It’s almost mid-semester break! We bid you a fond farewell… for a whole week.
Now, we know you don’t really get a break. Yes, there’s no class, but you still have a gazillion assignments to do.
But if you do have a spare moment and would like to achieve more than a selfie with the latest Snapchat filter, you could read a book. And we have plenty of books to keep you entertained for days or minutes (whatever you have time for); we are a library after all.
So this is the point where we usually bang on about eBooks and our amazing range of eBook databases (eBrary, EBL and Books 24×7). But not today. We mean actual books that you can hold, flip and sniff.
We checked the library catalogue to see what delightful fiction novels we hold on our shelves. And we seem to have quite the range – young adult fiction, adventure stories, graphic novels and historical fiction, to name a few.
Here’s a selection of books that have won prestigious literary awards (because you only have time to read the best of the best, right?):
The Pause / John Larkin
Random House Australia, 2015
Declan seems to have it all: a family that loves him, friends he’s known for years, a beautiful girlfriend he would go to the ends of the earth for. But there’s something in Declan’s past that just won’t go away, that pokes and scratches at his thoughts when he’s at his most vulnerable. Declan feels as if nothing will take away that pain that he has buried deep inside for so long. So he makes the only decision he thinks he has left: the decision to end it all. Or does he?
All the birds singing / Evie Wyld
Vintage Books Australia, 2013
Who or what is watching Jake Whyte from the woods? Jake Whyte is the sole resident of an old farmhouse on an unnamed island, a place of ceaseless rains and battering winds. It’s just her, her untamed companion, Dog, and a flock of sheep. Set between Australia and a remote English island, All the Birds, Singing is the story of how one woman’s present comes from a terrible past.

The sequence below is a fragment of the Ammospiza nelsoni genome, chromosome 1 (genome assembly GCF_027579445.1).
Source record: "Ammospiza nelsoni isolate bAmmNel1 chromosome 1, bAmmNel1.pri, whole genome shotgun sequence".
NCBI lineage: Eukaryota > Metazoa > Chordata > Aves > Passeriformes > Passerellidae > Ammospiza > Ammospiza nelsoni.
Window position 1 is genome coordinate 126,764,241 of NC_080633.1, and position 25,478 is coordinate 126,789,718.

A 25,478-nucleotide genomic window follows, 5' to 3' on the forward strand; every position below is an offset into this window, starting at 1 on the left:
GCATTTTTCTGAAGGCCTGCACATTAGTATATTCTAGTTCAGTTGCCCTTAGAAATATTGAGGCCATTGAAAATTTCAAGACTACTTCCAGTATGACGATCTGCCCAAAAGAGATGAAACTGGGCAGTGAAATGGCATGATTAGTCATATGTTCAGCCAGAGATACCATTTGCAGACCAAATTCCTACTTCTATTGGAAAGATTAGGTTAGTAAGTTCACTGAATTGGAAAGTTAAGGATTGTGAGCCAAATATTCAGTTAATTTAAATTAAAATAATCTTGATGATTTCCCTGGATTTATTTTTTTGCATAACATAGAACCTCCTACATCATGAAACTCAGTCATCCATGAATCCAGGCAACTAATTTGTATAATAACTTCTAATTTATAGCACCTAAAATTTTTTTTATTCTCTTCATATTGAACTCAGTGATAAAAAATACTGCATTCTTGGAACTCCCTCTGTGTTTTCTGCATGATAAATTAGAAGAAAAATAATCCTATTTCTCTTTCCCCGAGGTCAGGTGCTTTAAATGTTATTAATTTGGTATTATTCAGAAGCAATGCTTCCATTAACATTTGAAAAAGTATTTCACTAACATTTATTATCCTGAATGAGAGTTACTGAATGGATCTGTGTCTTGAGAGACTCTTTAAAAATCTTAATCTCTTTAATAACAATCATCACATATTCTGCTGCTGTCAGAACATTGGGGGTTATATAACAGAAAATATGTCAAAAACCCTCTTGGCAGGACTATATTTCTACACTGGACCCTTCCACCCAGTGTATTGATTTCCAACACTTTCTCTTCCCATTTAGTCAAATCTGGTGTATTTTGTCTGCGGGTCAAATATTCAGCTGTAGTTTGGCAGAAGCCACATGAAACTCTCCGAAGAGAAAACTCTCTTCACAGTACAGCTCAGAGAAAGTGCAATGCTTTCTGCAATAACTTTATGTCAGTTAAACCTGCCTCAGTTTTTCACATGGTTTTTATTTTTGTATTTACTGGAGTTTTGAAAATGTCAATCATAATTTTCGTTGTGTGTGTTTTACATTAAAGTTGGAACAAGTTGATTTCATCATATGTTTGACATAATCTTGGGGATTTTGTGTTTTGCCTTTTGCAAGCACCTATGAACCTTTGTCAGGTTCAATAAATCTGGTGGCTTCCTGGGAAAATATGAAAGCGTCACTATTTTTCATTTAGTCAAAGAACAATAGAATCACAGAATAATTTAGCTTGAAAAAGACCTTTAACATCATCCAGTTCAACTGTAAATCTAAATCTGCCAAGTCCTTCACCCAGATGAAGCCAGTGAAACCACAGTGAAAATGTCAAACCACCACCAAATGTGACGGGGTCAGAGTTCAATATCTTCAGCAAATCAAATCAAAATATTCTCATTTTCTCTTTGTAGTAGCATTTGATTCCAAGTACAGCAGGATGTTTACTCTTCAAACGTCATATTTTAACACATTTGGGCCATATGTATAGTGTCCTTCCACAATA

Breath / Tim Winton
Penguin Books, 2009
More than once since then I’ve wondered whether the life-threatening high jinx that Loonie and I and Sando and Eva got up to in the years of my adolescence were anything more than a rebellion against the monotony of drawing breath. Breath is a story about the wildness of youth – the lust for excitement and terror, the determination to be extraordinary, the wounds that heal and those that don’t – and about learning to live with its passing.
All the lights we cannot see: a novel / Anthony Doerr
A stunningly ambitious and beautiful novel about a blind French girl and a German boy whose paths collide in occupied France as both try to survive the devastation of World War II. Marie Laure lives with her father in Paris within walking distance of the Museum of Natural History where he works as the master of the locks. In Germany, an orphan boy, Werner, becomes a master at building and fixing radios, a talent that wins him a place at an elite and brutal military academy and, ultimately, makes him a highly specialized tracker of the Resistance. Werner travels through the heart of Hitler Youth to the far-flung outskirts of Russia, and finally into Saint-Malo, where his path converges with Marie Laure.
City of Bohane: a novel / Kevin Barry
Graywolf Press, 2013
Set 40 years in the future, the once-great city of Bohane on the west coast of Ireland is in terminal decline, with vice and tribal splits rife. Logan Hartnett, godfather of the Hartnett Fancy gang has been in charge but his nemesis has arrived back in town, his henchmen are becoming ambitious, his wife wants him to give it all up and go straight and, he has his mother to contend with.